Since researchers linked cranberries to healing urinary tract infections in the early 1990s, the bright red bog berry has claimed a variety of remarkable healing properties, especially for women. Because cranberries don’t grow in the subtropical climate of southeast Asia, I didn’t discover them until I moved to the United States. I like their tart flavor, and I eat them raw (in cranberry-orange relish), cooked (see my Cranberry Compote recipe in my cookbook FoodTrients: Age-defying Recipes for a Sustainable Body), or dried (they make a great snack!).
But in addition to their taste, I value the many health and wellness benefits cranberries provide. Cranberries are loaded with antioxidants. They rank very high on the ORAC scale, which determines a food’s ability to absorb free oxygen radicals. As we know, getting rid of those extra oxidizing agents can help keep us looking younger on the outside and functioning better on the cellular level. The particular antioxidants contained in cranberries are called flavonoids, which shield against environmental toxins, promote artery health, and reduce the risk of blood clots.
Cranberries are also a good source of lutein, which has been shown to help prevent macular degeneration, and quercitin, which supports the immune system and reduces inflammation inside the arteries. They’re even high in vitamin C, which helps the body to resist infection, prevent cataracts, and aid in tissue regeneration. Cranberries also contain fiber, vitamin B6, vitamin K, manganese, and a bit of resveratrol—that heart-friendly nutrient found in red wine, which protects the heart, fights cancer cells, and improves blood flow in the brain. No wonder I’m amazed by the berry’s dietary benefits!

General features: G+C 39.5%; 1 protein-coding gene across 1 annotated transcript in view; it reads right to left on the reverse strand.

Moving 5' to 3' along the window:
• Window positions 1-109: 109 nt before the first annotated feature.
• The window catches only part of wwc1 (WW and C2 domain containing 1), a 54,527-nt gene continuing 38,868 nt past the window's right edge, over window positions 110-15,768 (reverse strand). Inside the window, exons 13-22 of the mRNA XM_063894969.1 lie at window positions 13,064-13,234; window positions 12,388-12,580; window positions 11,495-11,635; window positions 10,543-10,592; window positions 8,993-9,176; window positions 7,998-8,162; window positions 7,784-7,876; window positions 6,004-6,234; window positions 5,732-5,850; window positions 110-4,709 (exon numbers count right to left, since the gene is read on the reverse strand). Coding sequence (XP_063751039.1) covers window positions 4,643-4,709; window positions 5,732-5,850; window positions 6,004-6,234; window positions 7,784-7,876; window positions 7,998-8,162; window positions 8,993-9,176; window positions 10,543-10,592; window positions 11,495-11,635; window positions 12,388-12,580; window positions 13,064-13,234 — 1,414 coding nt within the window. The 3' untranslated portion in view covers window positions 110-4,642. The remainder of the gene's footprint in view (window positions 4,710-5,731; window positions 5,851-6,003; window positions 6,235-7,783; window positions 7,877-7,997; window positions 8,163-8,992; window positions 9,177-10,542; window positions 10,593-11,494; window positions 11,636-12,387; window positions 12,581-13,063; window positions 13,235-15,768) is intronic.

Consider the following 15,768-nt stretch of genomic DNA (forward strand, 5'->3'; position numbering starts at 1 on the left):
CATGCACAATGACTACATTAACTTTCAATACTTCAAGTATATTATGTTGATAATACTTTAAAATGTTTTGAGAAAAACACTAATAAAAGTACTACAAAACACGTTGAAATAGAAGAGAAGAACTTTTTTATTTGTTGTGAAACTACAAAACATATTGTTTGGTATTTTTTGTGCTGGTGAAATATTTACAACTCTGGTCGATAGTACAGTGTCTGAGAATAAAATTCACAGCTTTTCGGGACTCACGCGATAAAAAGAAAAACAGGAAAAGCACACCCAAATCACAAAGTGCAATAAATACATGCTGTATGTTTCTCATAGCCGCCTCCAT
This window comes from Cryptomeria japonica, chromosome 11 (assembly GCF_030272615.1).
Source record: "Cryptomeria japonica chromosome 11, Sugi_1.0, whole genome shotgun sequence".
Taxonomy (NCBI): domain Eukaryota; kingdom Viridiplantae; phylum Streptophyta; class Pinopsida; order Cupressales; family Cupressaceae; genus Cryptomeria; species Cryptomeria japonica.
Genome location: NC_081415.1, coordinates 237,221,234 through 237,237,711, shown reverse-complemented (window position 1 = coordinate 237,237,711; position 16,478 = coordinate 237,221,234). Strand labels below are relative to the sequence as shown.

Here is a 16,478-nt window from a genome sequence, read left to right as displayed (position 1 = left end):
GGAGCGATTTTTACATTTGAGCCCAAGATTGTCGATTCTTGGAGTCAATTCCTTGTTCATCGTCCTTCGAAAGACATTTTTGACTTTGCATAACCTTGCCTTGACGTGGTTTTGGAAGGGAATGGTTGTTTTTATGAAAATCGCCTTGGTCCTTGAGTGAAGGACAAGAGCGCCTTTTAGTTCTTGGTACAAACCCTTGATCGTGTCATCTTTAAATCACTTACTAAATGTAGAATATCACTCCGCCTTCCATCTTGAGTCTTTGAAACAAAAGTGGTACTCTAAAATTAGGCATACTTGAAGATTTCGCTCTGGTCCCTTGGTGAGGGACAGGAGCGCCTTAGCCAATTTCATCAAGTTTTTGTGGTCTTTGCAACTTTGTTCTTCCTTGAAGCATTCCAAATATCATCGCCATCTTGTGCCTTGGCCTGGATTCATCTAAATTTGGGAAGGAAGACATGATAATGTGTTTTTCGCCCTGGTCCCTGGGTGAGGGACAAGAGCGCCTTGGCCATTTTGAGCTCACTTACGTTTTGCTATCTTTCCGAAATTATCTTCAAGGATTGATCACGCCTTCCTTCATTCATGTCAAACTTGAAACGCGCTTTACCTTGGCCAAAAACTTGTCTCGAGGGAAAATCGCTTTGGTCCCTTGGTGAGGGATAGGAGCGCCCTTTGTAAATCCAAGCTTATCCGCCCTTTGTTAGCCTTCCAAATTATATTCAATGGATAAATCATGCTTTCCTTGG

If you’re cooking cranberries, use nonreactive cookware, such as copper or enamel-coated cast iron, to keep the acid that cranberries produce from interacting with the metal. If you have only aluminum cookware, here’s a neat trick my mother taught me: drop a few cleaned pennies into the pot. The copper in pennies keeps the acid from reacting with the aluminum. Just remember to remove the pennies before serving!
Because cranberries are harvested in September and October and last through December, my Cranberry Compote recipe, which calls for fresh cranberries, is perfect for the holiday season. Serve it on your Thanksgiving table or brighten your Christmas meal with its deep, rich color. Either way, the holidays are a perfect time for appreciating cranberries’ health-giving benefits.
Reduce inflammatory process in cells, tissues, and blood vessels, helping to slow aging and reduce risk of long-term disease.
Prevents and repairs oxidative damage to cells caused by free radicals.
Support the body’s resistance to infection and strengthen immune vigilance and response.
Improves mood, memory, and focus.
Reduces risk factors for common degenerative and age-related diseases.